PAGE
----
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 Abandon Hope, 

all ye who try these programs! These are lifted straight from my machines with no testing. They are utilities I have written for myself, that I do use, but that either are not ready for release or not useful to enough people for me to make the effort to polish them. However, people often do ask me to mail them a copy, so I'm putting them here for download by such brave and adventurous souls.

Consider them all alpha versions. Please don't expect documentation, or help, or, indeed, that they should work at all! If they were at that stage, they wouldn't be on this page.

If the program needs an external file, it should work if that file is in the working directory; it may or may not do so otherwise.

All of these programs are descended from gutcheck, and use more or less the same conventions: thus "jeebies myfile.txt" or "unitame myfile.txt" is the basic usage pattern for all of them. If invoked without arguments, they will display basic usage help. Beyond that, check the source!

The executables provided are all for Win32 rather than MS-DOS, and you'll need a minimum of Windows 95 to run them, so anybody still on the original MS-DOS is out of luck, I'm afraid. Of course, you can always recompile them, as *nix users do.


From time to time, I fiddle with gutcheck by adding extra checks. I try these out by using the program on incoming texts, and seeing whether, on balance, the check is worthwhile. If it is, I include it in the next release; if it isn't, I drop it. This is the copy of gutcheck that I am using more or less now. There are two significant changes from the current release: a "-u" switch to invoke checking against a user-defined likely-typo file named gutcheck.typ, and a "-d" switch to ignore DP-specific markup.

gutcheck.typ is a simple text file, with one word per line, and one blank line at end. Max lines 999. With the -u switch, gutcheck will flag any line containing one of these words.



I made a very enthusiastic start on this, but I need a big dictionary with possible parts of speech listed for every word to do the next thing with it, and I never got around to doing that.

Now, it simply lists every word that isn't in its dictionary that occurs only once. Still, as a superfast check, it does still catch some typos. It has a bad habit of obsessing on one word sometimes, and reporting lots of instances. I must fix that one day. Its dictionary is the file gutspell.dic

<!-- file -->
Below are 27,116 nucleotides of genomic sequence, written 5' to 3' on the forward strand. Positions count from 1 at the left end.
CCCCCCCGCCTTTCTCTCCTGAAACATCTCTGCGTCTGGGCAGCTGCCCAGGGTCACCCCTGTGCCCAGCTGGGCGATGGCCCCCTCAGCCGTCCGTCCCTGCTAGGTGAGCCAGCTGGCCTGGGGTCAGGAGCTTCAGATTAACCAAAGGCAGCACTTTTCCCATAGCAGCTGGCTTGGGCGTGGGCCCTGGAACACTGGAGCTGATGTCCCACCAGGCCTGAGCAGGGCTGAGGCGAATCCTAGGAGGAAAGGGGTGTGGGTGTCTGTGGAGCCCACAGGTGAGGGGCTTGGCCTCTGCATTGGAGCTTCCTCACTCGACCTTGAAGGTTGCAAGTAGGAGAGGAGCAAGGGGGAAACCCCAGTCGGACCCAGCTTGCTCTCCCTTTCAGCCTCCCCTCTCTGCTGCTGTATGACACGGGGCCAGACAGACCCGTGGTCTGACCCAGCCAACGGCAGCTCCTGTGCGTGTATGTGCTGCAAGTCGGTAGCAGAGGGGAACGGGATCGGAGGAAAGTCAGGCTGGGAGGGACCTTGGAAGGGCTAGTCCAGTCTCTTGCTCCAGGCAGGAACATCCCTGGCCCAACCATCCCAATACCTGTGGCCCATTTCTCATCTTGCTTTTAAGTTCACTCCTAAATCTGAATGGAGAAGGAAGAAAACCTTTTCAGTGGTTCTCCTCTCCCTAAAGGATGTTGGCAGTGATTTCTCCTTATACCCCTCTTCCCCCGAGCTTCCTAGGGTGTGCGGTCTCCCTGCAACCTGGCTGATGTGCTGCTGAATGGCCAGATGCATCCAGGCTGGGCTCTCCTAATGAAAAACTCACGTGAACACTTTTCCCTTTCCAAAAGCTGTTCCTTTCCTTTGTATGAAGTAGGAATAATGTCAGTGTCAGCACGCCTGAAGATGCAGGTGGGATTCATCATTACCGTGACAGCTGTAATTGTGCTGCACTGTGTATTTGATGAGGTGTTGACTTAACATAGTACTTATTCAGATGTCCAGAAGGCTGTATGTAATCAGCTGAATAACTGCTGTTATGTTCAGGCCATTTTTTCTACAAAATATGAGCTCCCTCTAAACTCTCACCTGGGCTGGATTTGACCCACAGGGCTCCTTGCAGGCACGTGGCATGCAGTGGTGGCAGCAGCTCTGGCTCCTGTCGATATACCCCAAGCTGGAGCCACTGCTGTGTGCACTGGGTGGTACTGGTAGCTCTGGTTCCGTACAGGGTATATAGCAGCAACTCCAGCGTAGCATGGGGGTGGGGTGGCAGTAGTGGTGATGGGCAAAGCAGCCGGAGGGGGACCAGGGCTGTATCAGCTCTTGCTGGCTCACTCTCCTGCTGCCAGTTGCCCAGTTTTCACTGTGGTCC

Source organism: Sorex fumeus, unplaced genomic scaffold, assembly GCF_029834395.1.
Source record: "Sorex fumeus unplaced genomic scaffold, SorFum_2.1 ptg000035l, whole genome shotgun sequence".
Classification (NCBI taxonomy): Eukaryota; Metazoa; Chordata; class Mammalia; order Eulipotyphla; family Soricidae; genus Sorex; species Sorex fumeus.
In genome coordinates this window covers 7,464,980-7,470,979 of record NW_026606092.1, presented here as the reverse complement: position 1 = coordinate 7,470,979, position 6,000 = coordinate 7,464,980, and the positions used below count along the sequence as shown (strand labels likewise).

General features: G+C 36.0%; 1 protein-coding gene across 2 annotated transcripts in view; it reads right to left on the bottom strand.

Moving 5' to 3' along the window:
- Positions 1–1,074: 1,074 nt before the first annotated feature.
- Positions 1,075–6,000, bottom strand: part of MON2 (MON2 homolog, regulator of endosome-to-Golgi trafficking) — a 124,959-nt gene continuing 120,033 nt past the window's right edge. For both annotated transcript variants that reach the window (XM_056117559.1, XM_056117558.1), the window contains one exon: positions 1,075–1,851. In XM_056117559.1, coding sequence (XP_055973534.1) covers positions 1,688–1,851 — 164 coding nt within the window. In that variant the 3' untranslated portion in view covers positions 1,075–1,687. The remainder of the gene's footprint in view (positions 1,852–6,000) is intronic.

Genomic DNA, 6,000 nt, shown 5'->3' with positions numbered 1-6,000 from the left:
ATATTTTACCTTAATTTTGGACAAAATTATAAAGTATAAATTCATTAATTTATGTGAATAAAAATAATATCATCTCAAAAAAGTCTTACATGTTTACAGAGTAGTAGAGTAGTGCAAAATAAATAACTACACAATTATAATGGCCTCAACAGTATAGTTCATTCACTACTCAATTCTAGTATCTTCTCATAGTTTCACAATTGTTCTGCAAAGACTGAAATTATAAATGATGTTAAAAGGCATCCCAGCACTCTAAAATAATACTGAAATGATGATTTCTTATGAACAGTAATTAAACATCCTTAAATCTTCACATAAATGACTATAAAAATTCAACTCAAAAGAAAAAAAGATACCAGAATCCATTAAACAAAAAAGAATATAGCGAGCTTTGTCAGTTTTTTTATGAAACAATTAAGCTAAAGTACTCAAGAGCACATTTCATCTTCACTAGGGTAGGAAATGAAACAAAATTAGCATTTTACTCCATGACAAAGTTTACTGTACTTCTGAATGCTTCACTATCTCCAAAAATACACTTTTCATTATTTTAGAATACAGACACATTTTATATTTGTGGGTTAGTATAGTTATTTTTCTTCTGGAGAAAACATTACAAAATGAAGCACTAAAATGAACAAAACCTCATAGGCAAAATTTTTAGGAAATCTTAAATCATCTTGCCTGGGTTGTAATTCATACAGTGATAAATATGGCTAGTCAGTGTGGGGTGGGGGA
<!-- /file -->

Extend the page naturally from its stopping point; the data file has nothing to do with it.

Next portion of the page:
The common OCR error of mistaking a "b" for a "h" and vice versa used to lead to horrible things with the words "he" and "be". With the vast improvement in OCR programs in the last few years, this is not the nightmare it used to be.

jeebies detects common he/be errors by a simple lookup table. I really need to add some extra intelligence; I have a set of heuristics that I used previously, and I will probably get the time to plug them in at some point. For now, it's quick and does have some value, especially in checking older texts. It needs its lookup table, which is in the files he.jee and be.jee



Unitame hails from a time when about half of all UTF-8 files uploaded to PG were invalid -- that is, contained invalid UTF-8 characters. Often, texts would be a mixture of UTF-8 and ISO-8859-1. Recode is great for checking validity, but it doesn't really help much with a diagnosis of these things that is helpful for fixing them. I wrote unitame as a UTF-8 validity checker, and extended it to a very rough converter to ISO-8859-1.

Nowadays, thanks largely to Thundergnat's excellent Guiguts, which contains a good UTF-8 editor, we get very few invalid UTF-8 files, so this is a minority interest. It needs its data file unitame.dat, and will just report on the text if invoked as unitame myfile.txt, or will convert if used with a -c switch.



Linkchk is a simple command-line link checker for HTML. For a thorough check, use the W3C service, but for a quick local check, this is quite useful.

Linkchk is Win-32 only, but wouldn't be too hard to convert to *nix conventions, if there's a need.


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